Sarah Palin, apparently, didn't get the memo.
Last spring, you see, Bill O'Reilly declared victory against the scurrilous factions who were waging war on Christmas. Or, as O'Reilly and his ilk frame it, The War on Christmas.
"If you watch the 'Factor,' you know that we won The War on Christmas battle …," O'Reilly said on his Fox News talking-head show. "Power to the people."
Yes, power to the people. Power to those defenders of Christmas. Power to the acolytes who feel a need to see ghosts and goblins and bogeymen in every shadow and every corner.
Palin is one of those. So, despite O'Reilly's triumphant declaration several months ago, she recently released a book — "Good Tidings and Great Joy: Protecting the Heart of Christmas." In the wake of O'Reilly's victory speech, it's hard to figure the need for such a book at this time. Maybe it was already at the printer when the armistice was signed, or maybe Palin just needed to generate some TV appearances and speaking engagements.
On the other hand, Palin does deserve some credit. At least her treatise has a more subtle title than John Gibson's effort — "The War on Christmas: How the Liberal Plot to Ban the Sacred Christian Holiday is Worse Than You Thought." By the way, a hardcover version of Gibson's book can be had on Amazon.com these days for 1 cent; I hear it makes a good Christmas gift.
Anyway, this constant war against The War on Christmas has grown tiresome and gauche, an overwrought and overly paranoid pandering to those would-be fighters of bogeymen. As columnist Daniel Luzer recently wrote, "If Christmas is really under attack, this is news to most Americans, who celebrate the holiday to ridiculous excess."
That's not good enough for Palin. In her book, she writes, "There are many people who haven't merely lost, misplaced, or forgotten the true meaning of Christmas, they're trying to actively target it to destroy it. And these true Scrooges have a frightening amount of power."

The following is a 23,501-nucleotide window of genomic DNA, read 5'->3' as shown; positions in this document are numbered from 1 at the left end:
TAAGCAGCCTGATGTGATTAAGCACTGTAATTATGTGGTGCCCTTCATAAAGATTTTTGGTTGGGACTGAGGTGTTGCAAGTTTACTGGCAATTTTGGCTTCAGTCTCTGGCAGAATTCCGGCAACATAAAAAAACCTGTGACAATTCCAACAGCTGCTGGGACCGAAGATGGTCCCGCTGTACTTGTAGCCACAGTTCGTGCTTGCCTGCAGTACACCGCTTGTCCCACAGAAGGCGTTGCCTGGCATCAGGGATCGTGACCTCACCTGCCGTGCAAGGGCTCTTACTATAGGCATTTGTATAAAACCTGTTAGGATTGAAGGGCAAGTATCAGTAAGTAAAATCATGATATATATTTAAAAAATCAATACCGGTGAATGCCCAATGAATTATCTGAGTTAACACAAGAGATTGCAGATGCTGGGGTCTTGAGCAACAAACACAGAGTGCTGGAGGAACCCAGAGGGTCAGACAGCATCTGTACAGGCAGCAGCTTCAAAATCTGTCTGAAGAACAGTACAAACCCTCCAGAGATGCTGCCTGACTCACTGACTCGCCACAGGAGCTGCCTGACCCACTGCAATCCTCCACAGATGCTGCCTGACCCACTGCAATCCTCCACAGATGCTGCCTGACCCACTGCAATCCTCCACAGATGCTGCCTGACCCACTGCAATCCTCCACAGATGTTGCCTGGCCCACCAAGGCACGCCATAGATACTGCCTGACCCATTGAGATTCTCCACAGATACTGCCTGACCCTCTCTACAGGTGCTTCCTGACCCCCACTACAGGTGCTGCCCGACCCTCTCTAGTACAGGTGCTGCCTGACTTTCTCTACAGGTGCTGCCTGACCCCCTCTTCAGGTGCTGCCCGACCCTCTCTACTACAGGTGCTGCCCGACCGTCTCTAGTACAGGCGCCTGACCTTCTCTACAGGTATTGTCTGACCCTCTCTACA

Maybe not as frightening as a metric ton worth of empty rhetoric, but frightening in its own way, I guess. Sure, there are some who would rather refer to a Holiday Tree instead of a Christmas Tree; and there are some who think religious symbols have no place in public spaces; and there are some who prefer "Happy Holidays" to "Merry Christmas" as a salutation.
But it's not as though vast numbers of Americans are celebrating Festivus from "Seinfeld." It's not as though the Airing of Grievances and Feats of Strength have replaced the traditional celebration of the birth of Christ.
'War' is contrived
That is the problem I have with this wholly contrived notion that there is some War on Christmas. According to Media Matters, in the early weeks of December 2012, O'Reilly spent 55 minutes on his show taking about the War on Christmas and 15 minutes talking about real, actual wars in which people are dying. Or, as Cynthia Tucker of PennLive.com, writes: "Is Palin sick of the commercialization that has wrenched the season from its roots? … Ah, not so much."
I guess I would just be more impressed if O'Reilly gave a portion of his salary to Christmas charities, or if Palin donated her book proceeds to such charities. Wouldn't that help preserve the meaning of Christmas? Wouldn't that be more meaningful than profiting off the unfounded fears of your followers? And those unfounded fears can be contagious. Not long ago, a commenter on Columbian.com asserted that the government is plotting to prevent people from praying in their churches.
Despite this allegedly nefarious War on Christmas, millions upon millions of Americans will spend much of the next few weeks reflecting upon the meaning of the holiday, upon the birth of Christ, upon their belief that He delivered the hope of salvation to the world.
You might believe that, or you might not. You might celebrate Christmas, or you might not. Either way, that is your right as an American. But whether or not you believe in Christ as a savior, you don't have to believe in the bogeyman.